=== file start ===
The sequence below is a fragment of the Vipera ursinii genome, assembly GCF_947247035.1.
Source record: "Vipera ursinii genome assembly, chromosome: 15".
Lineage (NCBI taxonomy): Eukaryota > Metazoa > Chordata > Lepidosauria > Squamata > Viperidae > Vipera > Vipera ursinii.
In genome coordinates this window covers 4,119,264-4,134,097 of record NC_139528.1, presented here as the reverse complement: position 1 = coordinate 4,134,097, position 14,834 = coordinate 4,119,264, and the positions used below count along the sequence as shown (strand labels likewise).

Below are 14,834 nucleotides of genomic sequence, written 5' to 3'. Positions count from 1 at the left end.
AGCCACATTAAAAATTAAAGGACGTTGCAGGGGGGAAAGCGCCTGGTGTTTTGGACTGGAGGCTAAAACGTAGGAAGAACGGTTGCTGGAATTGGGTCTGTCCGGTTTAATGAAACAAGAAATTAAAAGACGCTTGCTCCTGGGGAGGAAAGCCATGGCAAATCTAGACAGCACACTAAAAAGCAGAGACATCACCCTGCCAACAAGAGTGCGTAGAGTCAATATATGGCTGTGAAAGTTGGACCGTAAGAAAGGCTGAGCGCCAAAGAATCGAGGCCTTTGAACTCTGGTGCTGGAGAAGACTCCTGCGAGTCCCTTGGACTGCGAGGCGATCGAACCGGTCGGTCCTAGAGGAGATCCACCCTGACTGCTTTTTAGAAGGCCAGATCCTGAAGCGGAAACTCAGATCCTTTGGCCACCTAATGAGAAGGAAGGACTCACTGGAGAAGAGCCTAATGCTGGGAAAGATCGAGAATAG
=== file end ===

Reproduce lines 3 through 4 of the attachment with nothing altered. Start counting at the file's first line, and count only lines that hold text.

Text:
Lineage (NCBI taxonomy): Eukaryota > Metazoa > Chordata > Lepidosauria > Squamata > Viperidae > Vipera > Vipera ursinii.
In genome coordinates this window covers 4,119,264-4,134,097 of record NC_139528.1, presented here as the reverse complement: position 1 = coordinate 4,134,097, position 14,834 = coordinate 4,119,264, and the positions used below count along the sequence as shown (strand labels likewise).